While the Federal Reserve looks to keep inflation in check with interest rate hikes, it’s keeping fixed income investors on their toes. In order to extract more income, it will take a higher tolerance for risk, offering opportunities in emerging markets (EM).
Using the MSCI Emerging Markets Index as a gauge, EM was certainly off to a roaring start, jumping up to 10% in the final week of January. Since then, inflation fears have started to creep back into investor sentiment, and the index has come down since with a year-to-date gain of just above 2%.
“A turbulent end of the easy-money era has deflated expectations for a boom year for battered emerging market assets,” a Bloomberg article noted.
Still, that doesn’t mean investors should shy away from EM assets at a time when inflation is high and the strength and safety of the dollar are prevailing over other riskier assets. There are many opportunities in EM if investors know where to look and if economic conditions improve as 2023 continues.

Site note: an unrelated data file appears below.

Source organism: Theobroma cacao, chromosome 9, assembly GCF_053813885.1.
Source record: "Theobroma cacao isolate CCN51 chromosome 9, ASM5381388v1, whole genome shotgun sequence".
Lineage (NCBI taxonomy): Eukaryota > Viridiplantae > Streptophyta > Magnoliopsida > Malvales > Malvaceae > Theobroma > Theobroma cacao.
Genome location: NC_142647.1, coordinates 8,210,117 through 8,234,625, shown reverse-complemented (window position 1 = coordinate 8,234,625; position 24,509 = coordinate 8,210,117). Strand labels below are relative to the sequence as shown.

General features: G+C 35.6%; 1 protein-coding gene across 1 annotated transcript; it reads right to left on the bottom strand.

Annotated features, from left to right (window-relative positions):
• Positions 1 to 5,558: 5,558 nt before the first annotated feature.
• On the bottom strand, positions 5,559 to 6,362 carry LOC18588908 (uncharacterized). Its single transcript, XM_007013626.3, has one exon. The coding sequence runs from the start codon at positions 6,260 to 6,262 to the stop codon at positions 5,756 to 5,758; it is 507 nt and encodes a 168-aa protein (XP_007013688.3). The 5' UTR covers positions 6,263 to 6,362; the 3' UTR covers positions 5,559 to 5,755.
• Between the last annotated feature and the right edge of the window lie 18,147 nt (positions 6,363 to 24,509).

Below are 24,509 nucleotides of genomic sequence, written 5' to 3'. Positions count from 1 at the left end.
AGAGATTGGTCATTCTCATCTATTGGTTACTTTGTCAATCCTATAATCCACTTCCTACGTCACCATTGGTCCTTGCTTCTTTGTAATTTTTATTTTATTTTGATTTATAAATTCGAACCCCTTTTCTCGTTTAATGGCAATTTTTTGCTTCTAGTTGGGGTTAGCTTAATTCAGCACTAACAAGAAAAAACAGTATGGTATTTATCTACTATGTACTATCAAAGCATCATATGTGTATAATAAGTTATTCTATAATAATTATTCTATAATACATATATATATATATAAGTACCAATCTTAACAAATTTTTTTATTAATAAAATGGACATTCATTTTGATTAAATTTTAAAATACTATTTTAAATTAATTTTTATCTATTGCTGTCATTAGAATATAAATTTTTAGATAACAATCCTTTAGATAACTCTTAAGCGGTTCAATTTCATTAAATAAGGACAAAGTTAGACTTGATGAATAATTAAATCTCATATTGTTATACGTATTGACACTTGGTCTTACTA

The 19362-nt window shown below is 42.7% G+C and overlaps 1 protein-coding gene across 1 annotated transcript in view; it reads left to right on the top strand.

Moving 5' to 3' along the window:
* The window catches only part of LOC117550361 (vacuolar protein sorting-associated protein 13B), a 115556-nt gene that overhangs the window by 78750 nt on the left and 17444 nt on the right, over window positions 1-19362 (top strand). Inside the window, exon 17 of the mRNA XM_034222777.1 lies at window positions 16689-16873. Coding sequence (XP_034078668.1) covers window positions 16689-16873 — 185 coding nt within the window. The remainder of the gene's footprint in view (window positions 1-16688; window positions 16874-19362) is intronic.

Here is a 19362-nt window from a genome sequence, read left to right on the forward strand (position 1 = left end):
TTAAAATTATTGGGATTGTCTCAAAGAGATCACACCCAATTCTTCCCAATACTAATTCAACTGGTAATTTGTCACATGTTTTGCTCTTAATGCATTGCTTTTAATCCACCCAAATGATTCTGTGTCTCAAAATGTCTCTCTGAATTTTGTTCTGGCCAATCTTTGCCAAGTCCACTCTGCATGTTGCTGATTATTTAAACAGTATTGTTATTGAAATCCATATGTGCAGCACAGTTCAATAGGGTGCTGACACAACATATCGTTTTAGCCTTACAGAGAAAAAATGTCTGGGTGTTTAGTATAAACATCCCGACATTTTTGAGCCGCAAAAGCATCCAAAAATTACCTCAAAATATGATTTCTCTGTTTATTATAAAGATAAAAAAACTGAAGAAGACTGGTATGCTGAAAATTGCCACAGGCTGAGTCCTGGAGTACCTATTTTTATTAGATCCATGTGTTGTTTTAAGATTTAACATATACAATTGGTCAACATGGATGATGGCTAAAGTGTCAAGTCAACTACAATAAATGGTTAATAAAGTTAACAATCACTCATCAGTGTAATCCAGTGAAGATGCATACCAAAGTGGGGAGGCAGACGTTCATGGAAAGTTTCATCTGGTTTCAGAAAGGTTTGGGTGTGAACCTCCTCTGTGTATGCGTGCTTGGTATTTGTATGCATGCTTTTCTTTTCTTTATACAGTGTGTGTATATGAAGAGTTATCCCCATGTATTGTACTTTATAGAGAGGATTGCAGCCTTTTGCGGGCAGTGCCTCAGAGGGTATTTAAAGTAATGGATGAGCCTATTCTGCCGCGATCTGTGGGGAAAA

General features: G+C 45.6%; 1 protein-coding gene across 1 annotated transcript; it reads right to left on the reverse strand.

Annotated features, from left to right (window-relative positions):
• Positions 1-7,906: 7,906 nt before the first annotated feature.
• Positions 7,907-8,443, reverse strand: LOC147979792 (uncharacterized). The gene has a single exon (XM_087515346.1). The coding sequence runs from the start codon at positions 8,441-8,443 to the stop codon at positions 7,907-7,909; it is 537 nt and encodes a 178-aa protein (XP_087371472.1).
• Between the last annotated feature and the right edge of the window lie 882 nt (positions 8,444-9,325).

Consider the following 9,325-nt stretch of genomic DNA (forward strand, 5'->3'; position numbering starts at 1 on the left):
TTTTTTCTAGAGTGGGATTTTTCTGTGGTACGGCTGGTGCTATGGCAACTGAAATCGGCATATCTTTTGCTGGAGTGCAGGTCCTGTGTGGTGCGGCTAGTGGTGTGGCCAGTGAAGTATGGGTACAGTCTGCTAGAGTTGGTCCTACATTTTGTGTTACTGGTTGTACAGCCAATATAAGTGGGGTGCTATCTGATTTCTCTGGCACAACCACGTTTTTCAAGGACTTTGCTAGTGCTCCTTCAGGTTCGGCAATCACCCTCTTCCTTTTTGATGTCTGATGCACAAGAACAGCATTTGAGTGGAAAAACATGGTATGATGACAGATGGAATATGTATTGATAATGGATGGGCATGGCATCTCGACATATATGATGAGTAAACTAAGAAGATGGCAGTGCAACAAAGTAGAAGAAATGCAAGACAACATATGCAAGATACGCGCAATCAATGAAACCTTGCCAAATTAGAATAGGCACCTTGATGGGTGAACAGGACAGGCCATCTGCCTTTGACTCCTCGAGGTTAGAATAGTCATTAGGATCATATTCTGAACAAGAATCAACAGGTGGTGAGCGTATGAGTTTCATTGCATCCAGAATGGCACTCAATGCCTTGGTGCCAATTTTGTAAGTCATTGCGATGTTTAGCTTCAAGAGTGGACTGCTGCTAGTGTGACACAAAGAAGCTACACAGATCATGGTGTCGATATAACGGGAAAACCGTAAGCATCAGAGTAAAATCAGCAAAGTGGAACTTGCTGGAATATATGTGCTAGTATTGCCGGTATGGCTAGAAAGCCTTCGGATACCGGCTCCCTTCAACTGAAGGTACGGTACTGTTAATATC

“Brought down to earth by a volatile first quarter, the much-hyped EM investment story for 2023 is turning into one of resilience and hopes for decent returns — that is if fundamentals, not contagion risk, drive flows,” the article added.
High Yielding Options From EM
Fixed income investors looking to extract maximum yield and still get the diversification that EM assets offer can look to the (DEM ) and the (DGS ). In terms of their 30-day SEC yields, DEM offers about 8% and DGS offers 5%, as of April 21.
Per its fund description, DEM seeks to track the investment results of high dividend-yielding companies in the emerging markets region. EM also offers opportunities for investors looking for growth-fueled plays as well as income, which DEM has.
As for DGS, it seeks to track the investment results of dividend-paying small-cap companies in the emerging markets region. That same growth potential is also found in this fund with its focus on small-cap companies.
Top country allocations in DEM include Taiwan, China, and Brazil (comprising about 70% of the fund). DGS offers exposure to primarily Taiwan, China, and South Korea (close to 60% of the fund).
The diversification also extends to the number of holdings in both funds. DEM has over 450, while DGS boasts over 900 holdings, preventing over-concentration in certain stocks.
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